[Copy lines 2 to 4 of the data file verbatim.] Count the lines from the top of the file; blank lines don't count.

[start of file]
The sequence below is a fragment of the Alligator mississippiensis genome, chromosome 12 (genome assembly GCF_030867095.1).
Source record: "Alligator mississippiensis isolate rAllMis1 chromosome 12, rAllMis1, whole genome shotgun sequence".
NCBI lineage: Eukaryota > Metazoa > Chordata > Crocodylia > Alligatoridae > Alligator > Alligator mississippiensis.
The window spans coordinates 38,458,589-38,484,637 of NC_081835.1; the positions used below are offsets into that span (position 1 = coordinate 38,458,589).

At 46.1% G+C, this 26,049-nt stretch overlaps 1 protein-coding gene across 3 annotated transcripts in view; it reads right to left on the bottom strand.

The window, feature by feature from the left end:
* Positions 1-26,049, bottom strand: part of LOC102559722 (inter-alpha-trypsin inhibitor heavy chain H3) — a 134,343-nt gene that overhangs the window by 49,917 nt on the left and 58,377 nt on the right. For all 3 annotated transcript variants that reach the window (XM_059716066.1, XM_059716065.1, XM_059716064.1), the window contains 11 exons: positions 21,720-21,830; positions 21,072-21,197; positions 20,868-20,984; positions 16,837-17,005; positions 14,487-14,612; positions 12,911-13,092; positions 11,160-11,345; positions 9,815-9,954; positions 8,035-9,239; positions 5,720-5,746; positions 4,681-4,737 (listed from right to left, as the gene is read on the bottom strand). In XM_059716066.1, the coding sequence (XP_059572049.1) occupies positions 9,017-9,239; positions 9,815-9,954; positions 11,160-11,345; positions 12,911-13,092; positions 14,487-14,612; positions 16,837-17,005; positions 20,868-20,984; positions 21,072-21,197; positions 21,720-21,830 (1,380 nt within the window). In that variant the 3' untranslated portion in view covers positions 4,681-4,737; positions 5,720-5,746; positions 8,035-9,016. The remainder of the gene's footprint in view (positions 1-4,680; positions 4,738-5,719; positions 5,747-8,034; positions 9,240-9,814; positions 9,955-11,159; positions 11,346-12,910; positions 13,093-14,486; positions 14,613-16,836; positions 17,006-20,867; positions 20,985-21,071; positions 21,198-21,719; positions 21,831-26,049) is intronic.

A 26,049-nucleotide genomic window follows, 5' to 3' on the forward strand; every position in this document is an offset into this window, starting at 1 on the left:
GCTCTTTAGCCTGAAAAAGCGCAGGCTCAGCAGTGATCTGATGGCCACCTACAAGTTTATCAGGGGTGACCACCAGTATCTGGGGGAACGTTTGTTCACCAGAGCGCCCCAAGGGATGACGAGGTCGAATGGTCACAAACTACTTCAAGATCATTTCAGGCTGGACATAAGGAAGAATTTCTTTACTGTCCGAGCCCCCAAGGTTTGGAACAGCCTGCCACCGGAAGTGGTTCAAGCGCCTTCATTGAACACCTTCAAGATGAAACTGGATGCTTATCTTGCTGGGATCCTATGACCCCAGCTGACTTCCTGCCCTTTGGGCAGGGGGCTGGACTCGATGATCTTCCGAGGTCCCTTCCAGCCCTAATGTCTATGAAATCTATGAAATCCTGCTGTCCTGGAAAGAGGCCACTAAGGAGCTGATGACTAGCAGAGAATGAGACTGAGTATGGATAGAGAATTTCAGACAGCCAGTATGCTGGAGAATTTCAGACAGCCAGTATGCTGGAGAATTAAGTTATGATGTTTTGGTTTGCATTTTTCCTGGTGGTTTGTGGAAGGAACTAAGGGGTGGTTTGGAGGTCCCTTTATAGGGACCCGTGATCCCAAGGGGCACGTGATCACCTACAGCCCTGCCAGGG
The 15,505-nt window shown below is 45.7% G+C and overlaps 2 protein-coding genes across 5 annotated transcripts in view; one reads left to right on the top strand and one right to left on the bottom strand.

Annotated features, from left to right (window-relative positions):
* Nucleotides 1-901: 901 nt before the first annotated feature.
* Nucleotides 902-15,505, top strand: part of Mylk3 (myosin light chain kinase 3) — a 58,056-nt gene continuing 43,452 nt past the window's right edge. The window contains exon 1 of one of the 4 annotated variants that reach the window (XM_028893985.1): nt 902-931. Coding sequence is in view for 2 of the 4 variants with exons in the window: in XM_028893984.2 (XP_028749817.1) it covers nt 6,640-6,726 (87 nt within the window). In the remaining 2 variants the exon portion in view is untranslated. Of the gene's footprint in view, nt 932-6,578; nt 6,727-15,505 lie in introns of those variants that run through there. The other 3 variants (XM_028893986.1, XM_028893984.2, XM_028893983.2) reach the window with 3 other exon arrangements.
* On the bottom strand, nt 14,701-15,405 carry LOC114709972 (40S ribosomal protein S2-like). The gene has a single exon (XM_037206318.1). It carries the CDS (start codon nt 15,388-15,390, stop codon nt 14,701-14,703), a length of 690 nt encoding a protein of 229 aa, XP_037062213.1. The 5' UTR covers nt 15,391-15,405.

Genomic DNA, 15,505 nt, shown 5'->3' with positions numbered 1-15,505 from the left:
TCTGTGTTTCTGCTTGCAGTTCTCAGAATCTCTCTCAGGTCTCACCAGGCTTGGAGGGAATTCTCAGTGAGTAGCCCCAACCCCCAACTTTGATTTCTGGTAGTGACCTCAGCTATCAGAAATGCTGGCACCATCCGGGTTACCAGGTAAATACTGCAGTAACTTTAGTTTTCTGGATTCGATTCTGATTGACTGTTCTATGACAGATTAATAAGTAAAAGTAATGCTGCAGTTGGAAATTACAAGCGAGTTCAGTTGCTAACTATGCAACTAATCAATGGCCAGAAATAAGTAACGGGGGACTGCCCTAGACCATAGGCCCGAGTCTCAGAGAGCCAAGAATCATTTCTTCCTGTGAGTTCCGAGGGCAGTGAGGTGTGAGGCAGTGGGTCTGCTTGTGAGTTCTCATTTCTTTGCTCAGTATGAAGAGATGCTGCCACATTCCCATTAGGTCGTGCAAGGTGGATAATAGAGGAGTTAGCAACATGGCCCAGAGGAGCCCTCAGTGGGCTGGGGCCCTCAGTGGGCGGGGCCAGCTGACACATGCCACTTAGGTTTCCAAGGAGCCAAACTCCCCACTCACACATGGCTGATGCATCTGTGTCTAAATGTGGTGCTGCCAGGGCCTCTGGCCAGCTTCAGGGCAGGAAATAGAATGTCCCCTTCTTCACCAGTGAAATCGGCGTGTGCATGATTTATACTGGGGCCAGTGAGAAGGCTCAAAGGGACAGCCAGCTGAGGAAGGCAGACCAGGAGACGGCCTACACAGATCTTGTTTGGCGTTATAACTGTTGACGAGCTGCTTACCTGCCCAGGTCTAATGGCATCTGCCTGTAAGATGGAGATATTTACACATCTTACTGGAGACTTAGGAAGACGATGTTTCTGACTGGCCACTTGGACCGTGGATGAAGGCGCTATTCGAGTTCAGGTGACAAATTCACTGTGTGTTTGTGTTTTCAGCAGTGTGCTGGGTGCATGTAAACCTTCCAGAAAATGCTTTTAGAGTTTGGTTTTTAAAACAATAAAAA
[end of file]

Source record: "Alligator mississippiensis isolate rAllMis1 chromosome 12, rAllMis1, whole genome shotgun sequence".
NCBI lineage: Eukaryota > Metazoa > Chordata > Crocodylia > Alligatoridae > Alligator > Alligator mississippiensis.
The window spans coordinates 38,458,589-38,484,637 of NC_081835.1; the positions used below are offsets into that span (position 1 = coordinate 38,458,589).